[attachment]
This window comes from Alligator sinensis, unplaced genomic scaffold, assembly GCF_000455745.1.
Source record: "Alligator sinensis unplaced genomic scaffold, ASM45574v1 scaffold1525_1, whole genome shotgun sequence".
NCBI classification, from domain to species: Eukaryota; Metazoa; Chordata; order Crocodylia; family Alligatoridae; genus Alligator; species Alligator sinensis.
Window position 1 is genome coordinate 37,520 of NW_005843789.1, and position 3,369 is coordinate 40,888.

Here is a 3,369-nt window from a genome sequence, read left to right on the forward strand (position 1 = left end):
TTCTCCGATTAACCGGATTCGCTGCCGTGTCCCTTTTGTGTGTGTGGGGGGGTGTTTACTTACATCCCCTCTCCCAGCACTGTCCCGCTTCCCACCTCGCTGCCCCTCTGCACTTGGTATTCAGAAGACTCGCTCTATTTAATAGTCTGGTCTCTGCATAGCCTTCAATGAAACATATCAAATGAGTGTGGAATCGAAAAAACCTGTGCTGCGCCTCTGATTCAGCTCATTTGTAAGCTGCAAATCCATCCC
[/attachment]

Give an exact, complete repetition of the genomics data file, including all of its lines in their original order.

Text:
This window comes from Alligator sinensis, unplaced genomic scaffold, assembly GCF_000455745.1.
Source record: "Alligator sinensis unplaced genomic scaffold, ASM45574v1 scaffold1525_1, whole genome shotgun sequence".
NCBI classification, from domain to species: Eukaryota; Metazoa; Chordata; order Crocodylia; family Alligatoridae; genus Alligator; species Alligator sinensis.
Window position 1 is genome coordinate 37,520 of NW_005843789.1, and position 3,369 is coordinate 40,888.

Here is a 3,369-nt window from a genome sequence, read left to right on the forward strand (position 1 = left end):
TTCTCCGATTAACCGGATTCGCTGCCGTGTCCCTTTTGTGTGTGTGGGGGGGTGTTTACTTACATCCCCTCTCCCAGCACTGTCCCGCTTCCCACCTCGCTGCCCCTCTGCACTTGGTATTCAGAAGACTCGCTCTATTTAATAGTCTGGTCTCTGCATAGCCTTCAATGAAACATATCAAATGAGTGTGGAATCGAAAAAACCTGTGCTGCGCCTCTGATTCAGCTCATTTGTAAGCTGCAAATCCATCCC